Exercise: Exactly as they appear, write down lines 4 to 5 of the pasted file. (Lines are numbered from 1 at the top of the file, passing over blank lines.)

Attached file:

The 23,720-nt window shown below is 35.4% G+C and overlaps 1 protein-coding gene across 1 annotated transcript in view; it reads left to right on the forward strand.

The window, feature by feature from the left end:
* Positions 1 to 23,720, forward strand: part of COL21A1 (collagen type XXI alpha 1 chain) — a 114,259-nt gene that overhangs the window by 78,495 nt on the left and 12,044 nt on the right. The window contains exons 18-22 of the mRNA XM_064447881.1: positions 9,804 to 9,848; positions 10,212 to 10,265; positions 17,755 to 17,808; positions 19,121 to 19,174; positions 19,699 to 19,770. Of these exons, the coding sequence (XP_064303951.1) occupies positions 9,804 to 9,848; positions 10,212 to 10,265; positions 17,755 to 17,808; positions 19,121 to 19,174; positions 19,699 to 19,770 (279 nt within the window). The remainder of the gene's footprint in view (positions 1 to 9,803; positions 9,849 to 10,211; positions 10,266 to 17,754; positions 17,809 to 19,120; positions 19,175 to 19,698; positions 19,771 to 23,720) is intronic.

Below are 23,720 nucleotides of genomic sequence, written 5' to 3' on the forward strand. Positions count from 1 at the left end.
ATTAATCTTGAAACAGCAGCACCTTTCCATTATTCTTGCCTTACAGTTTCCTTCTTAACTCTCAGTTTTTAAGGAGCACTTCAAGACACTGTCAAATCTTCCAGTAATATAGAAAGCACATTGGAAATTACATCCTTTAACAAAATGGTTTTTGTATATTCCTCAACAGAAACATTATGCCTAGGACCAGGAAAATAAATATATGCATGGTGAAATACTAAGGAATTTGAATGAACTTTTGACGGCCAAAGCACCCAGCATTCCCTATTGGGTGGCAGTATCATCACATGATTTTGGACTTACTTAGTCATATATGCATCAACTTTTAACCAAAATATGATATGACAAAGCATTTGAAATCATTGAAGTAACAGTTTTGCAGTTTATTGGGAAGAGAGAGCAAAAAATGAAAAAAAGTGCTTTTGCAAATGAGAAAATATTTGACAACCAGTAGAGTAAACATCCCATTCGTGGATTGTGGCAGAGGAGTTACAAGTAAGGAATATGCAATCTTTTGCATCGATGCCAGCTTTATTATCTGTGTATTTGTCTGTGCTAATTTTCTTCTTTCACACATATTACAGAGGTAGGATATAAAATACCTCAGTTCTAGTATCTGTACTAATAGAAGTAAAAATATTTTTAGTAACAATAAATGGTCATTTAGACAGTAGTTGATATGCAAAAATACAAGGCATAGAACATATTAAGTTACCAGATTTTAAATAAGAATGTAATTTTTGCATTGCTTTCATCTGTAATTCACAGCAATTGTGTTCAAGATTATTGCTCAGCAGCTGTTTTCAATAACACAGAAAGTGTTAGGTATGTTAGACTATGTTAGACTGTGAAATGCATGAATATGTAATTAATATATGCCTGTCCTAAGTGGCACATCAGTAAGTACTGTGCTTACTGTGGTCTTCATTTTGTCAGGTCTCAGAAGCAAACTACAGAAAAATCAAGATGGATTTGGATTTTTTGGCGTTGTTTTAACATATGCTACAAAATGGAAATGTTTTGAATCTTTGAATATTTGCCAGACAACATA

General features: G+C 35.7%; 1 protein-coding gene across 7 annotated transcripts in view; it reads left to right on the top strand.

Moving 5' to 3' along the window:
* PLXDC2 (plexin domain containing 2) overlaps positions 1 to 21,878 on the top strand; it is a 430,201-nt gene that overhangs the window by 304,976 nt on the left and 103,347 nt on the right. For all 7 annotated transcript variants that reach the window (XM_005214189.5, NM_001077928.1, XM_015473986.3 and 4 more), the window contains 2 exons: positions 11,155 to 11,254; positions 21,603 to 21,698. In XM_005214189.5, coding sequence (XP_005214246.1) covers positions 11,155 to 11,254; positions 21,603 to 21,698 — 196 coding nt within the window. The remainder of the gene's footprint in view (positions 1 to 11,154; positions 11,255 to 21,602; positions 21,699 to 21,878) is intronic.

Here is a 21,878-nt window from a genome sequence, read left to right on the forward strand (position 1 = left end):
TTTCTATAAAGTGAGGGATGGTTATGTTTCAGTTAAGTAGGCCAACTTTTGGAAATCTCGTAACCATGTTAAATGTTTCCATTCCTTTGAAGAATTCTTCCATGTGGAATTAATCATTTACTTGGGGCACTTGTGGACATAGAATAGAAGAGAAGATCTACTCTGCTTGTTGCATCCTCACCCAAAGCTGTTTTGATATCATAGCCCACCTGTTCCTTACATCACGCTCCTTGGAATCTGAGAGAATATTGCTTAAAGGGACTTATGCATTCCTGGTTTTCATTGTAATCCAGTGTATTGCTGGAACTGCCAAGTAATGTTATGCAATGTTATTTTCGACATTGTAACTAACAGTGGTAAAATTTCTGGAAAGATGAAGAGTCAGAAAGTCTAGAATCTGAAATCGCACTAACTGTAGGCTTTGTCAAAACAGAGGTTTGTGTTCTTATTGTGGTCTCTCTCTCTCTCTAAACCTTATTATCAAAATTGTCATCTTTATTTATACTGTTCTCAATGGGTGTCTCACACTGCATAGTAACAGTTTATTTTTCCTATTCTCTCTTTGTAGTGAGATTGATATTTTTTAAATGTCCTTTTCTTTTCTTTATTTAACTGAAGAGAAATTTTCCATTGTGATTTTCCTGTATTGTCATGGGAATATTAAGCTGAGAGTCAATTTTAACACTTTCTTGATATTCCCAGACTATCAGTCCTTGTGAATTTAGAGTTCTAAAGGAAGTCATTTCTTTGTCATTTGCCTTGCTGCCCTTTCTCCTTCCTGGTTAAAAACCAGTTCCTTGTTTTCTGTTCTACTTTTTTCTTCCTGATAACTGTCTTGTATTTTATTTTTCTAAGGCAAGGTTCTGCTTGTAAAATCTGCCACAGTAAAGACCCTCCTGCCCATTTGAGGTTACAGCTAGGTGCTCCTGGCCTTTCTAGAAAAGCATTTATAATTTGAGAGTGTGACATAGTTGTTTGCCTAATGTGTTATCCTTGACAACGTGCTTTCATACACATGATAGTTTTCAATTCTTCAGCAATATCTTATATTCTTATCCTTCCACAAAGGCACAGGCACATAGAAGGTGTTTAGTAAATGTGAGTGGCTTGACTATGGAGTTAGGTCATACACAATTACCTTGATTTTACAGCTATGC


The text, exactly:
Below are 23,720 nucleotides of genomic sequence, written 5' to 3' on the forward strand. Positions count from 1 at the left end.
ATTAATCTTGAAACAGCAGCACCTTTCCATTATTCTTGCCTTACAGTTTCCTTCTTAACTCTCAGTTTTTAAGGAGCACTTCAAGACACTGTCAAATCTTCCAGTAATATAGAAAGCACATTGGAAATTACATCCTTTAACAAAATGGTTTTTGTATATTCCTCAACAGAAACATTATGCCTAGGACCAGGAAAATAAATATATGCATGGTGAAATACTAAGGAATTTGAATGAACTTTTGACGGCCAAAGCACCCAGCATTCCCTATTGGGTGGCAGTATCATCACATGATTTTGGACTTACTTAGTCATATATGCATCAACTTTTAACCAAAATATGATATGACAAAGCATTTGAAATCATTGAAGTAACAGTTTTGCAGTTTATTGGGAAGAGAGAGCAAAAAATGAAAAAAAGTGCTTTTGCAAATGAGAAAATATTTGACAACCAGTAGAGTAAACATCCCATTCGTGGATTGTGGCAGAGGAGTTACAAGTAAGGAATATGCAATCTTTTGCATCGATGCCAGCTTTATTATCTGTGTATTTGTCTGTGCTAATTTTCTTCTTTCACACATATTACAGAGGTAGGATATAAAATACCTCAGTTCTAGTATCTGTACTAATAGAAGTAAAAATATTTTTAGTAACAATAAATGGTCATTTAGACAGTAGTTGATATGCAAAAATACAAGGCATAGAACATATTAAGTTACCAGATTTTAAATAAGAATGTAATTTTTGCATTGCTTTCATCTGTAATTCACAGCAATTGTGTTCAAGATTATTGCTCAGCAGCTGTTTTCAATAACACAGAAAGTGTTAGGTATGTTAGACTATGTTAGACTGTGAAATGCATGAATATGTAATTAATATATGCCTGTCCTAAGTGGCACATCAGTAAGTACTGTGCTTACTGTGGTCTTCATTTTGTCAGGTCTCAGAAGCAAACTACAGAAAAATCAAGATGGATTTGGATTTTTTGGCGTTGTTTTAACATATGCTACAAAATGGAAATGTTTTGAATCTTTGAATATTTGCCAGACAACATA